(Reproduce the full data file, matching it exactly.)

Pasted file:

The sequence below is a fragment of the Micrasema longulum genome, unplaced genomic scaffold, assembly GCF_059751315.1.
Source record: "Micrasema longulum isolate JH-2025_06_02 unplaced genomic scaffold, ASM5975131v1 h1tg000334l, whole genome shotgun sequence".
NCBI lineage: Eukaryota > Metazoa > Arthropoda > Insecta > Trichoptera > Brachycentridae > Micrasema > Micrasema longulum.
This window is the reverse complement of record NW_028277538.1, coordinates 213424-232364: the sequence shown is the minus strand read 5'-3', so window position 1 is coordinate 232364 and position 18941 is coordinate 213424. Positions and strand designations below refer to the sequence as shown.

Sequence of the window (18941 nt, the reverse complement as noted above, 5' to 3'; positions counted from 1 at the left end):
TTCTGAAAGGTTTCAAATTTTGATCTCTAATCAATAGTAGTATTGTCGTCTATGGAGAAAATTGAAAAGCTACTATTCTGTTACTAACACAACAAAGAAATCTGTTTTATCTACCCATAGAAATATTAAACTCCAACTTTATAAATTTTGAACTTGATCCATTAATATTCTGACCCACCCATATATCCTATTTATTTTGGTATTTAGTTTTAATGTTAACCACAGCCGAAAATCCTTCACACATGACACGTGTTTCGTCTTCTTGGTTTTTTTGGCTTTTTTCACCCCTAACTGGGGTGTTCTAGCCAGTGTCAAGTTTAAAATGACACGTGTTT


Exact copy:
The sequence below is a fragment of the Micrasema longulum genome, unplaced genomic scaffold, assembly GCF_059751315.1.
Source record: "Micrasema longulum isolate JH-2025_06_02 unplaced genomic scaffold, ASM5975131v1 h1tg000334l, whole genome shotgun sequence".
NCBI lineage: Eukaryota > Metazoa > Arthropoda > Insecta > Trichoptera > Brachycentridae > Micrasema > Micrasema longulum.
This window is the reverse complement of record NW_028277538.1, coordinates 213424-232364: the sequence shown is the minus strand read 5'-3', so window position 1 is coordinate 232364 and position 18941 is coordinate 213424. Positions and strand designations below refer to the sequence as shown.

Sequence of the window (18941 nt, the reverse complement as noted above, 5' to 3'; positions counted from 1 at the left end):
TTCTGAAAGGTTTCAAATTTTGATCTCTAATCAATAGTAGTATTGTCGTCTATGGAGAAAATTGAAAAGCTACTATTCTGTTACTAACACAACAAAGAAATCTGTTTTATCTACCCATAGAAATATTAAACTCCAACTTTATAAATTTTGAACTTGATCCATTAATATTCTGACCCACCCATATATCCTATTTATTTTGGTATTTAGTTTTAATGTTAACCACAGCCGAAAATCCTTCACACATGACACGTGTTTCGTCTTCTTGGTTTTTTTGGCTTTTTTCACCCCTAACTGGGGTGTTCTAGCCAGTGTCAAGTTTAAAATGACACGTGTTT